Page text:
FDA may greenlight Pfizer's RSV shot by summer

The FDA will decide whether to approve Pfizer's vaccine candidate for respiratory syncytial virus in August. The shot is administered to expectant mothers and protects infants from severe disease through their first six months of life, the drugmaker said in a Feb. 21 news release. 

In November, Pfizer said clinical trial data indicated the single-dose vaccine, called RSVpreF, was nearly 82 percent effective at preventing severe illness from RSV in infants through the first 90 days of life. Through the first six months of life, it was nearly 70 percent effective. There is currently no approved RSV vaccine.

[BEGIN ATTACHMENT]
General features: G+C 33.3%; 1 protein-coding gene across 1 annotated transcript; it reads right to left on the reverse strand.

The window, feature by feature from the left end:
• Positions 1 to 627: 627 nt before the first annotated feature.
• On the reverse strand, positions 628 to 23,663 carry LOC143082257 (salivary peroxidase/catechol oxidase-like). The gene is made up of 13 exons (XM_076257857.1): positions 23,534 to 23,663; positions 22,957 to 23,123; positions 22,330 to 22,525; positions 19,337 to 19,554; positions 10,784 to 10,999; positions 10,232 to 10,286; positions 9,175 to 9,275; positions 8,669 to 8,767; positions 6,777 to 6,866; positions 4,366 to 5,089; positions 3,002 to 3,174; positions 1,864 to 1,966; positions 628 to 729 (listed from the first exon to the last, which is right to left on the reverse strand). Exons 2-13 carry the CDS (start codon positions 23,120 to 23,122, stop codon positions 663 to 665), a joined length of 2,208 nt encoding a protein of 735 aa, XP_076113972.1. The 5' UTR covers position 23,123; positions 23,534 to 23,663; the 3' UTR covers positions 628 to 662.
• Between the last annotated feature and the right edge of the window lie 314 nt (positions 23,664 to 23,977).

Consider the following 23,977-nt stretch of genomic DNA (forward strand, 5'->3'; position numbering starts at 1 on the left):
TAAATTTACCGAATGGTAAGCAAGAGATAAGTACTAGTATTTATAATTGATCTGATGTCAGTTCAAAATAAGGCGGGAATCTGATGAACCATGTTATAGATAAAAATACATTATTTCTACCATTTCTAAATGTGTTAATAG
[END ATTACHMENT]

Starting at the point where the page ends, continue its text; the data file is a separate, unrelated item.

"If approved, RSVpreF would help protect infants at their first breath from the devastating effects of this infectious disease, which though well-known, has been particularly evident throughout this RSV season," Annaliesa Anderson, PhD, Pfizer's senior vice president and chief scientific officer of vaccine research and development, said in a statement. “We look forward to progressing the review of Pfizer’s RSV maternal vaccine candidate with the FDA and other regulatory authorities, given its significant potential to positively contribute to global health in the prevention of RSV in infants."

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